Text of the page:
Moorhead, Minn. — If you're going to fly out of Duluth your choices are limited. You can fly Northwest Airlines, one of it's regional partners or you can charter a plane. Many Minnesota communities are in a similar situation. Since the airline filed for Chapter 11 bankruptcy protection industry analysts have speculated the carrier may drop service to some towns.
Brian Ryks is the executive director of the Duluth Airport Authority. He says he's not worried.
"We've had discussions with Northwest and the information we've received from them is that from a passenger standpoint or an airport standpoint we should not notice any changes," says Ryks. "They've indicated they don't expect anything different from what's scheduled in Duluth."
For towns like Thief River Falls in northwest Minnesota, air service is a critical part of staying competitive economically.
Ron Lindberg is the public works director in Thief River Falls. The town is served by Mesaba Airlines, a Northwest regional partner. Lindberg says Thief River Falls was recently designated an essential air service community.
That means for the next two years the government will pay part of Mesaba's operating costs. Lindberg says air service is important, not only for Thief River Falls, but the entire region.
"We service not only the citizens of northwest Minnesota but also major businesses," says Lindberg. "We have Arctic Cat, Marvins and Polaris industries and a number of other communities that are all within 40 miles of Thief River."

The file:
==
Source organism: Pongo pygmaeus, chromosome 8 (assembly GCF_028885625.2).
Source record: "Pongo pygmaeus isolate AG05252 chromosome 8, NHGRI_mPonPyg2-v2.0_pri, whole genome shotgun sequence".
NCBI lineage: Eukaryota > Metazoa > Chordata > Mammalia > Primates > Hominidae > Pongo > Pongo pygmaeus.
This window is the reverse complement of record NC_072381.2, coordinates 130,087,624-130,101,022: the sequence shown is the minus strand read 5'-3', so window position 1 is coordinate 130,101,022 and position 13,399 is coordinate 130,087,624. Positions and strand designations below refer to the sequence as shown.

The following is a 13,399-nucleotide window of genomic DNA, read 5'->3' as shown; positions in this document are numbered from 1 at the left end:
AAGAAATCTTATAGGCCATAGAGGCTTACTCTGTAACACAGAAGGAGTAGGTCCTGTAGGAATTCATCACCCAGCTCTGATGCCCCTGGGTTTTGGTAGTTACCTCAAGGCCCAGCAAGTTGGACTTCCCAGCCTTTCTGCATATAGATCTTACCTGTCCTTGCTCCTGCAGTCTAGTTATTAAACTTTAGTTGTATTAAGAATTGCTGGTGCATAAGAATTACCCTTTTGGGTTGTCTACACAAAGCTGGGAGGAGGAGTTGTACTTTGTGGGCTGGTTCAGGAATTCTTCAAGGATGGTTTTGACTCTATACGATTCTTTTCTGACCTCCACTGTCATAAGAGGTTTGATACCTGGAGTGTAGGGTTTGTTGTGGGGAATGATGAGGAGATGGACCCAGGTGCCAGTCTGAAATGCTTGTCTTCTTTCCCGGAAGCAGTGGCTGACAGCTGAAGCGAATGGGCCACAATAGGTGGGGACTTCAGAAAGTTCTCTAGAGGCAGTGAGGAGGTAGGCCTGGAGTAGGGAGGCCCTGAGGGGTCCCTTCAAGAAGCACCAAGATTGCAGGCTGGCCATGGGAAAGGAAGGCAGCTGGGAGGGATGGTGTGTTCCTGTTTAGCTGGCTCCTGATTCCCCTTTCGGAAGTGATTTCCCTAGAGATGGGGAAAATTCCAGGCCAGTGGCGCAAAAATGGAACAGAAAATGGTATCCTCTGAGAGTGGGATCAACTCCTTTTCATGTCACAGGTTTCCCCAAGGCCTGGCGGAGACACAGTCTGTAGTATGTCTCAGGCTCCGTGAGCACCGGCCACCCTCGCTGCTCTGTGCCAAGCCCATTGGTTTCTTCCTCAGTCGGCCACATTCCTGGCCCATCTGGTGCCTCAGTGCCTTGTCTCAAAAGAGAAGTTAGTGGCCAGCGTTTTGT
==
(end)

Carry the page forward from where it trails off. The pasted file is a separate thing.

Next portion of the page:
Lindberg says because of the essential air service designation, it's unlikely the region will lose air service.
Other communities say chances of losing air service are slim. Officials in Sioux Falls, South Dakota say Northwest offers nine flights a day, that generate up to $24-million in revenue for the company. It's unlikely the airline will drop those flights.
Some smaller cities had worries before Northwest filed for bankruptcy. Steve Johnson is head of the Grand Forks Regional Airport Authority.
Johnson says Northwest was changing the rotation of its planes into Grand Forks; more smaller planes were scheduled for the city, meaning fewer seats were available.
The airport had another problem. More passengers were driving to Fargo or the Twin Cities to board planes, Johnson says that's reason for concern.
"It's hard to build air service for a community if it's not maximizing the advantage of having existing service," says Johnson. "You know, some of that may play into Northwest's decisions, in other words they look and see that our passengers are choosing to fly else where."
Johnson says people are willing to drive to Fargo or the Twin Cities to get a better schedule or a cheaper flight. Johnson says there are no indications from Northwest they'll drop Grand Forks from their schedule. He says for now, there are no plans to recruit another carrier to the city.
"Attracting another airline when your existing boardings are kind of neutral over the last several years is, I won't say is an impossible task, but it is a very difficult task," says Johnson. "Unless you just throw money at them and bribe them to come into your market and that's no long term solution, that will only work as long as the money lasts."
Johnson says at this point there is no reason to panic about losing air service. He says there is little communities can do until the airline reveals its plans for emerging from bankruptcy.